The Jewelry Bag Explosion

On Friday, I went to a photo shoot.  Not for myself, but for this Sunday’s “Easter Bonnet” article.

My friend Gail offered her hat collection as props for my Sun Journal story.  Gail loves hats, she wears hats, and she encourages other women to wear hats.

She also offered Les Troubadours, Lewiston’s French language singers, as hat models.

When I arrived at the photo shoot, Gail and Les Troubadours were there with 20 hats and a whole dressing room full of theatrical props.  There were scarves and gloves; there were extra jackets for color changes.  There were mirrors, make up, and hair spray.  The piece de resistance was a large jewelry bag filled with costume jewelry.  Like a shoe bag you hang on the door, it was a sack of sparkle better than anything Santa baby might bring down the chimney.  Rhinestone pins, chandelier earrings, lacquered bracelets, and so much more.

It was a chaotic scene and the photographer, Andree, was making picture perfect order of it.

Someone made a costume change and then, suddenly, there was jewelry all over the floor.

Gail did not miss a beat and because the show must go on, she calmly pushed all the jewelry into a heap in the corner of the room and said “don’t worry about it.”

The jewelry bag explosion was unsettling to me and I made a few attempts to sort earrings and put them into order.  The whole situation felt like my writing process.  The sentences, the words, and the ideas are like jewelry on the floor.  It is the chaos of a million potentially bright and sparkling things that need to be reined in and put into place.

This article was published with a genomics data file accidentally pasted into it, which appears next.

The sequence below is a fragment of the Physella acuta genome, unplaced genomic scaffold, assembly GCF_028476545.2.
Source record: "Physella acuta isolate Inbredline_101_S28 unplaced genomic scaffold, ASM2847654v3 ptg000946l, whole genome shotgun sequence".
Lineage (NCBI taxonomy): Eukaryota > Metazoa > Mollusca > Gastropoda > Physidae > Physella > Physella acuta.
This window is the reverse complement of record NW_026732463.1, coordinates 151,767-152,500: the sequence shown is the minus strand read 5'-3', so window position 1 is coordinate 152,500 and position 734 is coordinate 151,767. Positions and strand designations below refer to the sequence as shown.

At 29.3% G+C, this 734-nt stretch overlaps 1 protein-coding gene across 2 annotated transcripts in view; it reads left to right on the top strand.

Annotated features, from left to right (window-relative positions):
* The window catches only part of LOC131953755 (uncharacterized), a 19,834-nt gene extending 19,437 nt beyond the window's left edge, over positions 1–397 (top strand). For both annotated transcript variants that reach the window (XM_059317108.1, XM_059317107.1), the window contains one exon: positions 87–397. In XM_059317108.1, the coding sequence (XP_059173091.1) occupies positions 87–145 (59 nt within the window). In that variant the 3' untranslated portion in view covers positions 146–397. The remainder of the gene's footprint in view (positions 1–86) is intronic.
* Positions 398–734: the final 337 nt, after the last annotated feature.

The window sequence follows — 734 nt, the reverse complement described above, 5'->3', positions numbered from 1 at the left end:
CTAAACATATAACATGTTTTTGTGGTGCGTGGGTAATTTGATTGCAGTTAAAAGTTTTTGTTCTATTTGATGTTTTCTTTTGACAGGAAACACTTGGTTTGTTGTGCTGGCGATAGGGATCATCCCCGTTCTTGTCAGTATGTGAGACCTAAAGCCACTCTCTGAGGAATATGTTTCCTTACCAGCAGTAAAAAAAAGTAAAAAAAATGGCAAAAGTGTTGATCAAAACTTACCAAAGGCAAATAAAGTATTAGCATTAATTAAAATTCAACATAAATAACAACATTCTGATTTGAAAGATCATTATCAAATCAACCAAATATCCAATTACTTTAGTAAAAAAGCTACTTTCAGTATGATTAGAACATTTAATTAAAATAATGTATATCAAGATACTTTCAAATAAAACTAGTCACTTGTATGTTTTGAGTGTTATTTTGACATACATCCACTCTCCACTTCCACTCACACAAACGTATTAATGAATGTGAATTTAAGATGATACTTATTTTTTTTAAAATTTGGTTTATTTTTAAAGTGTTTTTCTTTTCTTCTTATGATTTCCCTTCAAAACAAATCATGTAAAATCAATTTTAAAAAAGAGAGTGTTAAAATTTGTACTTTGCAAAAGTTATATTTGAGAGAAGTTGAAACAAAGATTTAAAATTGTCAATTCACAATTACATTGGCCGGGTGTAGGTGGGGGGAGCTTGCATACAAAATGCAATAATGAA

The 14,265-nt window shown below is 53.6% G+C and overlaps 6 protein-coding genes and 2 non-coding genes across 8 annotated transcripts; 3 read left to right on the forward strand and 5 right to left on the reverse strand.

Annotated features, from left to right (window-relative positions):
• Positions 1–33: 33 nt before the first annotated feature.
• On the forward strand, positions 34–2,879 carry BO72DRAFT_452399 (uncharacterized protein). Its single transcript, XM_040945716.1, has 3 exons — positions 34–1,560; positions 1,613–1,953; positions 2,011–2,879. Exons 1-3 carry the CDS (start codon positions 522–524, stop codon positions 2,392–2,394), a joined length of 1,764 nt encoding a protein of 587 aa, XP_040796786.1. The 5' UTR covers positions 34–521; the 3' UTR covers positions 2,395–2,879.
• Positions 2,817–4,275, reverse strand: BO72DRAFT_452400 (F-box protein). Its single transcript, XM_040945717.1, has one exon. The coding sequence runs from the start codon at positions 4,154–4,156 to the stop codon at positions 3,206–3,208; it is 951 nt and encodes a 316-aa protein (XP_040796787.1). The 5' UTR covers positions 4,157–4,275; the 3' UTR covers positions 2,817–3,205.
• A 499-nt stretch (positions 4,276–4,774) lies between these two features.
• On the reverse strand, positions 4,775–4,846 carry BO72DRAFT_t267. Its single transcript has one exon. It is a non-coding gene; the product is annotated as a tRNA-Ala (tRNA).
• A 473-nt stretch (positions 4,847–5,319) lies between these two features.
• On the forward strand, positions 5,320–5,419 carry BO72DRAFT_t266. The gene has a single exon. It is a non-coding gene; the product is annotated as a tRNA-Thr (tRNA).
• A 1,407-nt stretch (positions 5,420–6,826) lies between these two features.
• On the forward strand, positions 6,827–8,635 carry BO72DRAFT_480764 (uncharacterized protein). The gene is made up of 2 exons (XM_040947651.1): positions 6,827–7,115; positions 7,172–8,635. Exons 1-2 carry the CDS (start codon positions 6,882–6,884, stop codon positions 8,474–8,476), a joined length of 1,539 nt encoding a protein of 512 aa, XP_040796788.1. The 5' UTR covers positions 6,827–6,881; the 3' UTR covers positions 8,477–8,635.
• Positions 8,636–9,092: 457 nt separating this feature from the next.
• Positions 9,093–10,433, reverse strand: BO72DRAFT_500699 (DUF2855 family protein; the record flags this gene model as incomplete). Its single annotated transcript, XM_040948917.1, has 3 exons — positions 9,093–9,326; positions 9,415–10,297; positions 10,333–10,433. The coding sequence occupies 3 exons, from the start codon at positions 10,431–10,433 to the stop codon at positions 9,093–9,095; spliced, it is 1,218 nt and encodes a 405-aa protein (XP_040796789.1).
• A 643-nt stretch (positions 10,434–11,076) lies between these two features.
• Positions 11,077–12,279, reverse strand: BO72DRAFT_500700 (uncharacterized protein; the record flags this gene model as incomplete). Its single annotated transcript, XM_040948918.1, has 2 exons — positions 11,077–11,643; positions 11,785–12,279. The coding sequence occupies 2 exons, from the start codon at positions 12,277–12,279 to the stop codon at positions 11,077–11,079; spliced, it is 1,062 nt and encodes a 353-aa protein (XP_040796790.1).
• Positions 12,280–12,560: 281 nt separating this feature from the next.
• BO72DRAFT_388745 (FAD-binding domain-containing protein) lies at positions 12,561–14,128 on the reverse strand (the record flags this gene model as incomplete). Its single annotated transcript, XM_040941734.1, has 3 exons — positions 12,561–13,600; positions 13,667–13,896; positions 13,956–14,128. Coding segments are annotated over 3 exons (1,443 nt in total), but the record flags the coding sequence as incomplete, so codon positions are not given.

Today’s blog post will be the penultimate piece of jewelry going into the bag today.  I’m still working on my presentation for today’s talk at L/A College.  A junior high school French teacher helped me write my introduction.  I’ve got 16 of Russ Dillingham’s photographs loaded into my PowerPoint presentation so far.

I’m using this image of Ronald Bosse’s painting in the slide show, too.

Who is Ronald Bosse?  I don’t know.  But maybe he will be at the presentation.

When I told Gail about my response to the jewelry explosion, she shared a secret and some wise counsel with me.

She said “I, like you, live so much of my life like ‘jewelry on the floor…’  But every time, I have to ask God to help me through…I don’t want things to turn chaotic because God is not a god of chaos.”

If you can’t make it to the presentation today, it will begin like this:

Je voudrais remercier Madame Bonneau, la Presidente de la Collection Franco-Americaine, pour m’inviter de vous addressez aujourd’hui.   

C’est une honneure pour moi d’être ici aujourd’hui.

Avant de partager mon histoire de la Basilique de Saint Pierre et Saint Paul avec vous, je voudrais offrir ma gratitude pour trois choses:

Je voudrais remercier le bon Dieu d’avoir eu l’occasion d’etudier et faire recherche de la Basilique.

Je voudrais me souvenir de tous les fideles de la paroisse.

Je tiens à exprimer mon honour et mon appréciation pour mon héritage franco-canadienne et franco-américaine. 

Pour tout ça je suis reconnaissante. 

I might even ad lib a little bit.

Merci, bon Dieu.

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